The IVR is meant to “organize” callers and send them on to your staff who are best equipped to deal with the caller’s specific issue or problem.

Would  your callers prefer to start speaking any live person as quickly as possible or would they prefer to make a choice and speak to the right person?

That question may sound biased, however, there isn’t really a right or wrong choice.  I’ve worked with some organizations where everyone wears so many hats that there would be no way to effectively make a menu to help sort callers.  I’ve also called into places waited a few seconds for someone to answer only to realize that the person who answered can’t actually help me, they have to put me on hold and check to see who is available to answer my question and then transfer to them.  Well, I was already on hold before you answered.  Would it have been easier for me to indicate why I’m calling and then ring all the phones of the people who could help me with that type of question?

3. Should a professional voice actor do our recordings?

First of all, let me just say that it is almost impossible to make a recording that sounds as good as a professional voice artist can make. Not only do that have good equipment to make the recording they have something most of us just don’t have and can’t get… a voice that sounds amazing when recorded! On top of that, the cost to engage their services is so much less than most people think it will be, I’ve seen organizations get their recordings made for around $100. Lots of organizations still record any messages they need for their phone system themselves using someone who works there. If you elect to use someone that works in the office and answers calls, it can create an awkward situation for the caller. When they finally get through to a live voice, and are not sure if it is still a recording! Here again, I don’t think it’s automatically a wrong choice to do your own recordings but given how little it costs and how much better of a presentation it is of your organization I think everyone should at least consider it.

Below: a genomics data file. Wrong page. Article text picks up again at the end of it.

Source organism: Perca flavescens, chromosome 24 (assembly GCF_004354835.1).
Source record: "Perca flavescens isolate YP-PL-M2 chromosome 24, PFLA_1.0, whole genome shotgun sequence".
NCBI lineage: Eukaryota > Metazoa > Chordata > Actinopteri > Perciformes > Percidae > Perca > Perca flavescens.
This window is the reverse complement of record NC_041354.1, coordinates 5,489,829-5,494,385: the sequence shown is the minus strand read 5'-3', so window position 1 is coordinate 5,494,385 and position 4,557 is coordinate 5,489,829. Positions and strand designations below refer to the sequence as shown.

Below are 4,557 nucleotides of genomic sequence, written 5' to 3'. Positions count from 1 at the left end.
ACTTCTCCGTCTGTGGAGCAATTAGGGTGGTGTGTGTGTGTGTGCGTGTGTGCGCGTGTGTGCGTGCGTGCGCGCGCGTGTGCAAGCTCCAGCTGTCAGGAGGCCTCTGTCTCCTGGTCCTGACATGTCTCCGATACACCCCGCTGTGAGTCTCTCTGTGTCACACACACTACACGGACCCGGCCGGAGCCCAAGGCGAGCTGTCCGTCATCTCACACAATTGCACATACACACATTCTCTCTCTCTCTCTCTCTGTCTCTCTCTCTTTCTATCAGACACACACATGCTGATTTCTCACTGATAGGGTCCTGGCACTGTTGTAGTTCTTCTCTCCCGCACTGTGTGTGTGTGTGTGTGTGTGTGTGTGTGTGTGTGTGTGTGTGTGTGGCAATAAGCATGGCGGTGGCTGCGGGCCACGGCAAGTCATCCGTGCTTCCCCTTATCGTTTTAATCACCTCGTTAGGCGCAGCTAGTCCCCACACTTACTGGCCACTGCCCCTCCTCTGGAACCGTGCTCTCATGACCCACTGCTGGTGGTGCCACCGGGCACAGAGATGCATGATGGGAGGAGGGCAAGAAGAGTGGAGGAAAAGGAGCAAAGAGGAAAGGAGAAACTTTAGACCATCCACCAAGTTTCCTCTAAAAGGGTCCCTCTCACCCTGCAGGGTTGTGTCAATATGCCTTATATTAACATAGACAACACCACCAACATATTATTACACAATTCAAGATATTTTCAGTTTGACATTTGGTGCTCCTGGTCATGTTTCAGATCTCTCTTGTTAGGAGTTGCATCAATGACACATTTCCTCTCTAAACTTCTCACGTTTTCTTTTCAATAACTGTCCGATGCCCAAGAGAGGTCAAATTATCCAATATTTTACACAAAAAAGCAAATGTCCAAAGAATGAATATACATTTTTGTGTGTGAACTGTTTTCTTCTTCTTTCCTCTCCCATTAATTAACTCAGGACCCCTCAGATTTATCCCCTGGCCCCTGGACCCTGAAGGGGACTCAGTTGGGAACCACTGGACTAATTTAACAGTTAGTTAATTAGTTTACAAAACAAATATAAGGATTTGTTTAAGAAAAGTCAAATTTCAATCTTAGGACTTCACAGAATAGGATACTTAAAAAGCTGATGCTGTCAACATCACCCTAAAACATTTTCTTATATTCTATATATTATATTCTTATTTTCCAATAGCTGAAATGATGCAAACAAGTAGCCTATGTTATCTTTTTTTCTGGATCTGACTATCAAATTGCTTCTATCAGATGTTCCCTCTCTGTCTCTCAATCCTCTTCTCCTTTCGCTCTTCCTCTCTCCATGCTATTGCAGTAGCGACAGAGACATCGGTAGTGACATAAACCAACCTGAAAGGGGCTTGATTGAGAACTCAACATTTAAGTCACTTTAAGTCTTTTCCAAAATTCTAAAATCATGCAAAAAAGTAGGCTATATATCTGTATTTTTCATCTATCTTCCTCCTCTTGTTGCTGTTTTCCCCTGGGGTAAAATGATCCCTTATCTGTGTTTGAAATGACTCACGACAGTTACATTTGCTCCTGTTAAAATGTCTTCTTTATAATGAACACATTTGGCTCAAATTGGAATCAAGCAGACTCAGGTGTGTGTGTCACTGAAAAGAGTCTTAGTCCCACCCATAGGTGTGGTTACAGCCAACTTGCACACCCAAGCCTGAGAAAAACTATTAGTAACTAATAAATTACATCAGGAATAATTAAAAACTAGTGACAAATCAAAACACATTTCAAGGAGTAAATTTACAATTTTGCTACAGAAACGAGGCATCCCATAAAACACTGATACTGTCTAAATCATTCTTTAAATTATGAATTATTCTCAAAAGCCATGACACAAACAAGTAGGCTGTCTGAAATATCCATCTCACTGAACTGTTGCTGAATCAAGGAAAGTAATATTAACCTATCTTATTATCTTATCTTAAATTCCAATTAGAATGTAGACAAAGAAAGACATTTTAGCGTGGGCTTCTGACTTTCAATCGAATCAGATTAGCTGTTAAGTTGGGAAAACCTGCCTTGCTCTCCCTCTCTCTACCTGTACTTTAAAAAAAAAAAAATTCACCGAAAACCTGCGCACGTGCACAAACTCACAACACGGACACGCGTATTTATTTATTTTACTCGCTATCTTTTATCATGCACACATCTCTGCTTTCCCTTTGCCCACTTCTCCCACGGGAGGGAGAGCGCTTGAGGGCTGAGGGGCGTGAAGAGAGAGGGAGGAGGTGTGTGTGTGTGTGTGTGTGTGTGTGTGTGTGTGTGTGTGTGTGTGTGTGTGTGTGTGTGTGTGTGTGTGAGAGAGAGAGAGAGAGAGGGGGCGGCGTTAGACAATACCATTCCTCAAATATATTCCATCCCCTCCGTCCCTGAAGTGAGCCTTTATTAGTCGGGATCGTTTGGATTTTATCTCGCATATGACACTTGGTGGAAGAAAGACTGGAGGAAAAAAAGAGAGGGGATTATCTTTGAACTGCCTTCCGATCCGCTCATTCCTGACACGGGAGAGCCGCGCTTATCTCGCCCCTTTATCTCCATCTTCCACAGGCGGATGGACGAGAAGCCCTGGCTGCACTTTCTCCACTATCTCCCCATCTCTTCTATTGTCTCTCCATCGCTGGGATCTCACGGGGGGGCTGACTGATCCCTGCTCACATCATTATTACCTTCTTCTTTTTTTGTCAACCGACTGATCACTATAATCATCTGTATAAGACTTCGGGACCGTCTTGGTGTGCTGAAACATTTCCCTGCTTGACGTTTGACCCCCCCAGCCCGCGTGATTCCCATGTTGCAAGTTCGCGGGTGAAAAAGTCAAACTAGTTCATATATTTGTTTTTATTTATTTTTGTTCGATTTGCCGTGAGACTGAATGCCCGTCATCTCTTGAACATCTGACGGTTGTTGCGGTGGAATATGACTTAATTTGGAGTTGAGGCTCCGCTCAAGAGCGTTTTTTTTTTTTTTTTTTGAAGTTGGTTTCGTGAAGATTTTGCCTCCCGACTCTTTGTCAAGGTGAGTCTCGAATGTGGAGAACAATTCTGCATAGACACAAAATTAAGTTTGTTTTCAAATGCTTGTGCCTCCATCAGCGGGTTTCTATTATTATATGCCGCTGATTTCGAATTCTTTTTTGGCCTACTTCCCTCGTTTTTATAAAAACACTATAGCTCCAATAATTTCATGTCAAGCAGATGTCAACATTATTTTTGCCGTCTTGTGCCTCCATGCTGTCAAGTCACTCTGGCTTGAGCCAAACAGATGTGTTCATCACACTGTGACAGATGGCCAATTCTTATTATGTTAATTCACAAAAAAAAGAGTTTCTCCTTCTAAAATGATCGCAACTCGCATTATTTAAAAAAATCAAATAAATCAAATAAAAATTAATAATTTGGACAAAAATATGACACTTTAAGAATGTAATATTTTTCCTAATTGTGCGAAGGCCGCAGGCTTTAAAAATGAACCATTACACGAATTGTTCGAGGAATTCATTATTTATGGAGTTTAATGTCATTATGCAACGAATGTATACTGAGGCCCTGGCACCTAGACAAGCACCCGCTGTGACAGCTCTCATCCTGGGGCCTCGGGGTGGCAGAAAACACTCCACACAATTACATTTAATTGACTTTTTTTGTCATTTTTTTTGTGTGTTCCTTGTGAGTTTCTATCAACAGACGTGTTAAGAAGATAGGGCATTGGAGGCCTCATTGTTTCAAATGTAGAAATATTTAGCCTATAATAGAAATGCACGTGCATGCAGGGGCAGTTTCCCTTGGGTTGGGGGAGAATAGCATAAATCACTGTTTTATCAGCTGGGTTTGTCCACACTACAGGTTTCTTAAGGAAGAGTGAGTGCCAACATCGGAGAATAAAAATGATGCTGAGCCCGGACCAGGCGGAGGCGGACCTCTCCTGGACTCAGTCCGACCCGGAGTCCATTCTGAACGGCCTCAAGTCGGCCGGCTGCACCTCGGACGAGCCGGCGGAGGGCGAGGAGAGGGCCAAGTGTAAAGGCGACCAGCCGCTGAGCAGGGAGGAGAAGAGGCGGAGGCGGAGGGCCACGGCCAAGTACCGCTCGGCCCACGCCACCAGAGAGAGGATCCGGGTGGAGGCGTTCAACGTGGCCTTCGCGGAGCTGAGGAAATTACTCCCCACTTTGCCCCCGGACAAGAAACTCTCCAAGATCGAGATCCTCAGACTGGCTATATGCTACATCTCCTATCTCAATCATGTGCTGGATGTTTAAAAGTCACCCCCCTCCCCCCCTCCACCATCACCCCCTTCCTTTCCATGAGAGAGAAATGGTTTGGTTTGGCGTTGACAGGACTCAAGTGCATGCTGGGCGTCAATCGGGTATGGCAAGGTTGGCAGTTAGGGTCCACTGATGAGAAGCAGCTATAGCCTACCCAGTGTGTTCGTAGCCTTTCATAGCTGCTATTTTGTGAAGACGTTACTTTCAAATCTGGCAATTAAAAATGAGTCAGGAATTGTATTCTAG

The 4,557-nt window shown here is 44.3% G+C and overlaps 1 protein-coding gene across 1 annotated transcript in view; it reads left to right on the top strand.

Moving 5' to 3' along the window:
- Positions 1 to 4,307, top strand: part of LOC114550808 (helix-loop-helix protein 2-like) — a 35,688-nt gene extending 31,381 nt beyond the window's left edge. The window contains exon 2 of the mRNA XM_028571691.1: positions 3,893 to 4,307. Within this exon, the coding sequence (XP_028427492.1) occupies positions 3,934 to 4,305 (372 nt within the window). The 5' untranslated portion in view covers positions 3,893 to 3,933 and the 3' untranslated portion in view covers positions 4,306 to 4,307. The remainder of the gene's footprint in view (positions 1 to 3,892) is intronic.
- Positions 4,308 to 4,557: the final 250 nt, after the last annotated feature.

In Summary…

A phone system can be a preview for a caller of what working with your organization will feel like.  It could be cold, daunting, and tedious OR it can be a truly friendly voice that *greets* the caller enthusiastically; even gives them that subtle virtual hug.  A good menu can empower a caller and make them feel at ease knowing that they are about to be connected to the perfect person to help them with whatever they are calling about.

Try calling your own organization and imagine yourself as a first time caller or someone who has called many times, then ask yourself each of these questions:

  1. Were you quickly certain that you dialed the right number?
  2. Does the greeting sound friendly and professional?
  3. Do you feel like you want to stay on the line?
  4. Is the menu you’re offering short and to the point?
  5. If you have multiple levels are they consistent in tone?
  6. Do you have more than 3-4 options to choose from?
  7. Time how long it takes to work your way through your current choices. Can you delete or combine any of the choices?
  8. Finally, is there any obvious and easy way for a caller that is confused or uncertain to get to live person?